DISTRAINT: Deluxe Edition Review

There are three story tools that really tickle my fancy when playing a game or watching a film: a great message, a twist ending, or horror tropes.

DISTRAINT hits home on every single one of those points. A point-and-click adventure with a horror game setting; you play as Mr. Price, a man working for a greedy repossession company while trying to achieve partnership. You are sent to meet with several people who you must inform can no longer stay in their home. Through all this, Mr. Price goes on a journey of self-reflection and empathy that changes him fundamentally. The great story throughout makes this one a bright spot in the genre, and the game’s length (about two hours) has it stick around for just long enough to not get bland.

Mr. Price has an awful job, but someone has to do it, right?

Luckily, there’s no time for any impossible-to-solve puzzles during the short runtime, and practically every puzzle you come across makes sense. This makes the puzzles overly simple, though, and the same basic ideas rear their head repeatedly, with most of them tasking the player with finding a key to a locked door. I found myself wishing there were different outcomes to each puzzle after the time taken to collect items, but nonetheless you are mainly just a doorman.

However, this is also a horror title, so some of the things you are tasked with doing are gory and gruesome. The best puzzles are the ones that are built around the game’s horror angles; such as collecting meat of unknown origins to please a chef who is tired of working with nothing but potatoes. When the game thinks outside the box you have some clever ideas come through that really make for interesting puzzles, but the game too often slides back into the norm for the genre.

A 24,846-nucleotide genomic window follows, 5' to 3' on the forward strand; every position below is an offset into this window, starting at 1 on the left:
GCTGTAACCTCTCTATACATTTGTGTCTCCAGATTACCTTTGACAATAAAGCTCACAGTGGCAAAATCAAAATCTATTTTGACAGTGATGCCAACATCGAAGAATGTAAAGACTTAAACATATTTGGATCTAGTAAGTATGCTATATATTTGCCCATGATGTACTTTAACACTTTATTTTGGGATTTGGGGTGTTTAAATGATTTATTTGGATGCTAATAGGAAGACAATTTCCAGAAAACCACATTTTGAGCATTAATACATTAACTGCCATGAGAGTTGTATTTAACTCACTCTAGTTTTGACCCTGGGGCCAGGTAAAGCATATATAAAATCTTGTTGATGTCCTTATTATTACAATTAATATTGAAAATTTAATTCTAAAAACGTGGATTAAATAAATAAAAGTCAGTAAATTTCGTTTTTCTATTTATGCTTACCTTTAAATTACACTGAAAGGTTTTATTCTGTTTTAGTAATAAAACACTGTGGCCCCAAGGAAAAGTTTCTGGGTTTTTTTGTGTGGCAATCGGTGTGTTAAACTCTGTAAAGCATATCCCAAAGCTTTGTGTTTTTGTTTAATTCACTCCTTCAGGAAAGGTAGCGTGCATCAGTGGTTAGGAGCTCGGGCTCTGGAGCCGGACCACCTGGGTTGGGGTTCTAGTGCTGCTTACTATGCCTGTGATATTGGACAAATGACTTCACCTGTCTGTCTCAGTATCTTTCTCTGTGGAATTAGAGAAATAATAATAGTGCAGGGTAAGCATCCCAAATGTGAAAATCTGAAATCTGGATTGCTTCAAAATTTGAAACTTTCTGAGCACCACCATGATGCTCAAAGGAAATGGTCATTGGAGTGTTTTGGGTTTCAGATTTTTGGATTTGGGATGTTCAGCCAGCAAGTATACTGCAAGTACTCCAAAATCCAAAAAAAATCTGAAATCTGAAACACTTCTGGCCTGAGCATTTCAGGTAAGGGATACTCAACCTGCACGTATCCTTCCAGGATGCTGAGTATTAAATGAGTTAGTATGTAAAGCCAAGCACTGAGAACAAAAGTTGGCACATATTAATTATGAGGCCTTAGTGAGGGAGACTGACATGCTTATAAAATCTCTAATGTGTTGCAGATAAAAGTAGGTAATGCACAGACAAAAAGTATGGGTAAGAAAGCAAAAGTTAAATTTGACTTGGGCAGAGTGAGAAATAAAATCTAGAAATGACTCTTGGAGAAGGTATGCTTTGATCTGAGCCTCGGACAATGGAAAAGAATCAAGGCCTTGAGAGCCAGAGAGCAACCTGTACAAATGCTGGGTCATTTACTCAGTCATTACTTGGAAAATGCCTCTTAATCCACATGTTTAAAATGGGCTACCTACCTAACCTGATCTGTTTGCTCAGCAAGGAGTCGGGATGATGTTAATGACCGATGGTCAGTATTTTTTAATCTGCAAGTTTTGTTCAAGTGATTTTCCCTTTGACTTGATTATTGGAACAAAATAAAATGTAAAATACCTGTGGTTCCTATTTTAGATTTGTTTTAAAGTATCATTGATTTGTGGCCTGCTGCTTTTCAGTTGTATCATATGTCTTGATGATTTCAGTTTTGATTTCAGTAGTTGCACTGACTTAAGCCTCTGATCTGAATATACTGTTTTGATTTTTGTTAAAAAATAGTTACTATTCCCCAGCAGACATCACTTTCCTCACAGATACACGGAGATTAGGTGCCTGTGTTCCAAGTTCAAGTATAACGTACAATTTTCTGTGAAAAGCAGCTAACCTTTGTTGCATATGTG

The drug-induced hallucinations come out of nowhere and make it really hard to see where you are.

The only major gameplay issue I had came around the midpoint of the playthrough when you enter a beat-up apartment building and must use a hallucinogenic drug to enter through barred doors and discover hidden entrances. This is all fine and dandy, however, the graphical style makes for a lot of repetition when things are decrepit, and navigation became a serious issue at this point. I was lost for a good while here.

You have a creative mix of artistic design, with pixelated horror effects intermingled with a chibi-cartoon style character design that lulls you into a sense of security. Effects with the lighting and colouration of the slimmed-down, noir-film-style screen make for a horror experience that has 2D jump scares that actually work. Although the game does utilize its fair share of jump scares the atmosphere building makes moving through the story a creepy affair on its own.

All of the different environments you traverse are just as beautifully crafted as the last.

DISTRAINT brings together a lot of creative uses of the genre to make a unique experience with a great story. You really can’t ask for more than that when looking through a genre that has had a renaissance in recent years and is looking for ways to break out of the shadow of predecessor’s. Although the game drags a bit in the middle, you still have a great story, and the horror effects and ambiance created are superb.

DISTRAINT: Deluxe Edition £5.99


DISTRAINT: Deluxe Edition offers great story and perfectly crafted ambiance, regardless of its short run-time. Although it drags in the middle with questionable mechanics, it is still a unique take on the point-and-click adventure genre.